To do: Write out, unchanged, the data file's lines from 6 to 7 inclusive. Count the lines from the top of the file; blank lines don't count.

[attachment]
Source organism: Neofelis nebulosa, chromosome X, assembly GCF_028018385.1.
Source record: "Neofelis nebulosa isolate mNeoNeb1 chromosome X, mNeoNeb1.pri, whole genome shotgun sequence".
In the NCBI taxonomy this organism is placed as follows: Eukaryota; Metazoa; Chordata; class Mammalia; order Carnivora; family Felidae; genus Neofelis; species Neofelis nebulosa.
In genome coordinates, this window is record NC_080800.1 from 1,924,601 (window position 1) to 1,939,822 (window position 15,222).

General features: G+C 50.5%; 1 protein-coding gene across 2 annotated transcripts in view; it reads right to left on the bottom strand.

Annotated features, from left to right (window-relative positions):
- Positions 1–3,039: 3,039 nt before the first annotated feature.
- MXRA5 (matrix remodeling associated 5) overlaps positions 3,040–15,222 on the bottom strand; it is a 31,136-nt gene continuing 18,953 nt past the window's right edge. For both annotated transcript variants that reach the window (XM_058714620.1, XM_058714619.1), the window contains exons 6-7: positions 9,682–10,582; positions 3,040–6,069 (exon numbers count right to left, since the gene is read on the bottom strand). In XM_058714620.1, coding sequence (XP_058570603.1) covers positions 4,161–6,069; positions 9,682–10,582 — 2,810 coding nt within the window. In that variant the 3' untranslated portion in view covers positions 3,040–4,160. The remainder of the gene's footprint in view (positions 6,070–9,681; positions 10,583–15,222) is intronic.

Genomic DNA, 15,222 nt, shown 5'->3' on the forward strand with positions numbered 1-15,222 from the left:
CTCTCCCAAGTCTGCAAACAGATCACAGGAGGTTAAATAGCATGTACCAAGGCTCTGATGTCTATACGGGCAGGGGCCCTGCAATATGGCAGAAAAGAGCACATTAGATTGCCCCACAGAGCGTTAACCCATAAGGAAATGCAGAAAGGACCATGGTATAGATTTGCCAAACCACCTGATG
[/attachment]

Annotated features, from left to right (window-relative positions):
- Positions 1–3,039: 3,039 nt before the first annotated feature.